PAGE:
Take the 2-minute tour ×
Quantitative Finance Stack Exchange is a question and answer site for finance professionals and academics. It's 100% free, no registration required.

Assume a portoflio $w \in \mathbb{R}^n$, you can get the total risk contribution $\psi_i$ of asset $i$ by doing:

$$\psi_i = w_i \frac{\partial \sigma(w)}{\partial w_i}= \frac{1}{\sigma(w)} \left[ w_i^2 \sigma_i^2 + \sum_{j=1}^n w_i w_j \sigma_{i,j} \right]$$

So I can define a function $\Psi(x): \mathbb{R}^n \rightarrow \mathbb{R}^n$ which computes the contributions of a given portfolio $x$, and I will always find a unique answer.

My equation is, assume I have a set of risk contributions $\overrightarrow{\psi}=\{\psi_1, ... ,\psi_n\}$ , I'm looking to see whether $w^*=\Psi^{-1} \left( \overrightarrow{\psi} \right)$ is unique if it exists. In other words, I'm trying to see whether $\Psi(x)$ is injective.

Do you know if the proof of such statement exists, or how would you tackle the problem because the only thing I can think about now is to look at the $n$ nonlinear equations system with $n$ variable.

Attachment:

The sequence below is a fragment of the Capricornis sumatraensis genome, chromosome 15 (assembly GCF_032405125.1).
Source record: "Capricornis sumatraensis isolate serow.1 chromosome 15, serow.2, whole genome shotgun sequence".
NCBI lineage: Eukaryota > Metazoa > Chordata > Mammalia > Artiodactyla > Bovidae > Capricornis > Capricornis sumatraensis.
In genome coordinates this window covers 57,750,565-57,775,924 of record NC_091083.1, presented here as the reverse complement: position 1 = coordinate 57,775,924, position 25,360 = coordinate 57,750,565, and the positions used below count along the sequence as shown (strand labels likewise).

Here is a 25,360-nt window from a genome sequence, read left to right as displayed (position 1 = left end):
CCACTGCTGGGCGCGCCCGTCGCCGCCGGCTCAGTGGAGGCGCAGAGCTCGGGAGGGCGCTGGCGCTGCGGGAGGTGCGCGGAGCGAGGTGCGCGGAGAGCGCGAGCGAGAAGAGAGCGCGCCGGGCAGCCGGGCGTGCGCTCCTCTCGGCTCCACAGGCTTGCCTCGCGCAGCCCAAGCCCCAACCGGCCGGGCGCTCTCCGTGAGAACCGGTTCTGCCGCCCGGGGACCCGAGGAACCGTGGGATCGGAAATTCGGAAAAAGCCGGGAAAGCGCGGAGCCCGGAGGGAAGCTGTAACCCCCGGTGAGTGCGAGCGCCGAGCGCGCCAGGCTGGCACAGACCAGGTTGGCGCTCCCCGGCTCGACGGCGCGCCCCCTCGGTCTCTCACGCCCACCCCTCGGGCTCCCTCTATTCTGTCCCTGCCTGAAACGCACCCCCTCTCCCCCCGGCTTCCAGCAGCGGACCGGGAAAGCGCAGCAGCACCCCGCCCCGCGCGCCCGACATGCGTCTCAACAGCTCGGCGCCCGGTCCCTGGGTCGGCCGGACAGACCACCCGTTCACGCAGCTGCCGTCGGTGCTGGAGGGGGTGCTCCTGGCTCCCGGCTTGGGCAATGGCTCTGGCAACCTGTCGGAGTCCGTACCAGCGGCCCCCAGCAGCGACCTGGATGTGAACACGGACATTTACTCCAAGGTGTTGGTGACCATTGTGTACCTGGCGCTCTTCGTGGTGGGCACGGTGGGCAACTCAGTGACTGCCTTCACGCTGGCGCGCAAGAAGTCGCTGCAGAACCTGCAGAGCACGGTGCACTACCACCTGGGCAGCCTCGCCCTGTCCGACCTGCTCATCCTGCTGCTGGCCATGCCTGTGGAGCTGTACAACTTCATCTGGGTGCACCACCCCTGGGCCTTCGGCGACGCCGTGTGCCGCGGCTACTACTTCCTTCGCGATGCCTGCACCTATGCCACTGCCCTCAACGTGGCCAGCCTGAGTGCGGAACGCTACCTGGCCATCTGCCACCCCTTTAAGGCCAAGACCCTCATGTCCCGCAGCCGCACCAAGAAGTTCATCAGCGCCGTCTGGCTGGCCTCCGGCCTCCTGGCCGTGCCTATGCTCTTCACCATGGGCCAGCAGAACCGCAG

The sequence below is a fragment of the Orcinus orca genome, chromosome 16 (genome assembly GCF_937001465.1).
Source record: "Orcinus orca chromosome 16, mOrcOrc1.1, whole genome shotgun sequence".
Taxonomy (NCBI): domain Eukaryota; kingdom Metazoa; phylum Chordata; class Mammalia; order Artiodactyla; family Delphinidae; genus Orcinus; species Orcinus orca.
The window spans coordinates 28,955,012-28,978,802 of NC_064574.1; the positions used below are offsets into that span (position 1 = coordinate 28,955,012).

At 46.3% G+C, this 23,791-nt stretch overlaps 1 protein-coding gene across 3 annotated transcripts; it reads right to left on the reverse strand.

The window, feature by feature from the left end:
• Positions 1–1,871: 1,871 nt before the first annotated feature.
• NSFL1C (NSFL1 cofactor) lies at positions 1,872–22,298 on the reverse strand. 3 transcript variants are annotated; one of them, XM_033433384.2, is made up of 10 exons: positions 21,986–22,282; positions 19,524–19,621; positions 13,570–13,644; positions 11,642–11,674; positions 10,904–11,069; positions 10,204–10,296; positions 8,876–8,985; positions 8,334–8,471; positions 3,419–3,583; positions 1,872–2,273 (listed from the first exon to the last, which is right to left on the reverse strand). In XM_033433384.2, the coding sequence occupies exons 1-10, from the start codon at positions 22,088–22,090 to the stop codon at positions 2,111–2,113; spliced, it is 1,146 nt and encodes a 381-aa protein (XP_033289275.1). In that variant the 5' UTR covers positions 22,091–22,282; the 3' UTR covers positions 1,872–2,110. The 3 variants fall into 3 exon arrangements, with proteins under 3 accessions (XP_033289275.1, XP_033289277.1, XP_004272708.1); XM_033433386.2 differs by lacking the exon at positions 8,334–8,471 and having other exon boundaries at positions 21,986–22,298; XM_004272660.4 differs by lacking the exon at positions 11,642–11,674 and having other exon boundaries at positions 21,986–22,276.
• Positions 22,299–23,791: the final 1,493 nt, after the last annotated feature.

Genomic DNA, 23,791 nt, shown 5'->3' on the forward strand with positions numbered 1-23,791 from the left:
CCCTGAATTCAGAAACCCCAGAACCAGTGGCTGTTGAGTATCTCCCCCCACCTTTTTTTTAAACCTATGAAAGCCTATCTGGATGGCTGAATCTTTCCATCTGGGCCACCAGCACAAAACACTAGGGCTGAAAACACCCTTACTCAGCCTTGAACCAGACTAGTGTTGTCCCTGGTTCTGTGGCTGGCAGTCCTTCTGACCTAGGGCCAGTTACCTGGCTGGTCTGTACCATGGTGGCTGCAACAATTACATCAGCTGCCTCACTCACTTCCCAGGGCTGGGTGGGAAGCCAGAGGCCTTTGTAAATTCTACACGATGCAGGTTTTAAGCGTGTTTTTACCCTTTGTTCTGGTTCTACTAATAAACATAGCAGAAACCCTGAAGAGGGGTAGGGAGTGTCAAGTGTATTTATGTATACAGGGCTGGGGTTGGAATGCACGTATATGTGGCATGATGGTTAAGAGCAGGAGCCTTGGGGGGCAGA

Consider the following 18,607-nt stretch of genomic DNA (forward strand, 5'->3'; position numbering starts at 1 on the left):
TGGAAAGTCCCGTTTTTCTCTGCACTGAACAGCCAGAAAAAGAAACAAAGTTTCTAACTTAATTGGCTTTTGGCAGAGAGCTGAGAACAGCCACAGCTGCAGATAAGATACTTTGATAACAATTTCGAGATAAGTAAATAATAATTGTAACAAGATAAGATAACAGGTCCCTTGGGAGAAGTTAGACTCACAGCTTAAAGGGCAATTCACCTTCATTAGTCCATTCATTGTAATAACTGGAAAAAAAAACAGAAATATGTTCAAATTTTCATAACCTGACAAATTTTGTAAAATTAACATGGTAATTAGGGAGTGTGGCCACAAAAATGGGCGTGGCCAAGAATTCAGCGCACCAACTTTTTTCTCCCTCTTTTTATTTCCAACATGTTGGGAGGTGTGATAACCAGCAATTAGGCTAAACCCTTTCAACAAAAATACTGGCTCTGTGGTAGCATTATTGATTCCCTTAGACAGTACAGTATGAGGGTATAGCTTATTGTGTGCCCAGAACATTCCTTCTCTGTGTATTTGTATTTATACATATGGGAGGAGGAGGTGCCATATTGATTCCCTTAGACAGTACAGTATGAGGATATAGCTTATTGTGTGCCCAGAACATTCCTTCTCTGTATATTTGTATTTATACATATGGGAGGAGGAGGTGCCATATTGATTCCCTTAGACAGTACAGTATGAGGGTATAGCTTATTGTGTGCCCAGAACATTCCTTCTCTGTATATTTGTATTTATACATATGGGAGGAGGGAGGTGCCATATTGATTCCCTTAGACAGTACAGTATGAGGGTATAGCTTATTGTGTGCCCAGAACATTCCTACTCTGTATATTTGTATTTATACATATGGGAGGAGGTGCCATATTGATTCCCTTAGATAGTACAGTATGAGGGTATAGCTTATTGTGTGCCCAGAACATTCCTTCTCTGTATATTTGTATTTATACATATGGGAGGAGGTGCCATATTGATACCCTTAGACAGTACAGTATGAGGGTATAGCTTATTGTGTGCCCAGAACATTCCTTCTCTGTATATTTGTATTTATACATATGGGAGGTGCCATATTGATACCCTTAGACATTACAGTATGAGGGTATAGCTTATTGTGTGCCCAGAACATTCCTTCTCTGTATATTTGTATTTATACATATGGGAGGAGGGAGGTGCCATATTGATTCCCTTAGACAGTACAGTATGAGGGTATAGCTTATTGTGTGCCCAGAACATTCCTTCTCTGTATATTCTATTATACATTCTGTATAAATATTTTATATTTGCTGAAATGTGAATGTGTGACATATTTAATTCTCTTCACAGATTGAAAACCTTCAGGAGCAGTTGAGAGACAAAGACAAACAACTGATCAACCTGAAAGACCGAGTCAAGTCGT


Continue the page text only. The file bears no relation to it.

EDIT

I worked a bit on the problem and managed to formulate it as follows:

I have to show that $\nexists u,v \in \mathbb{R}^n$ such that $u \neq v$ and:

$$ \sigma_i^2 (u_i^2-v_i^2) + \sum_{j=1, i\neq j}^n \sigma_{i,j} (u_i-vi) = 0 \quad \forall i$$

I managed to prove this for $n=2$ and $u_1+u_2=v_1+v_2=1$, but I'm struggling to prove it for $n$ assets. I tried by recurrence but the fully invested constraint prevents me from doing so...

share|improve this question
    
The $x_i$ should be a $w_i$ right? In this case $\sigma$ is a function that satisfies the Euler condition as in your other question. You could also add some constraints for your risk measure. Spontaneously, I am thinking about some kind of convexity condition and the implicit function theorem. –  vanguard2k Sep 12 '13 at 12:27
    
Yeah thanks for the fix. I don't see how this question is related to the Euler one, although $\sigma(\cdot)$ is homogenous of degree 1 indeed. –  SRKX Sep 13 '13 at 7:32
    
Could you clarify the relation between $\sigma$, $\sigma_i$ and $\sigma_{i,j}$? It would be useful! –  Michael Grünewald Nov 12 '13 at 17:14

Your Answer

 
discard

By posting your answer, you agree to the privacy policy and terms of service.

Browse other questions tagged or ask your own question.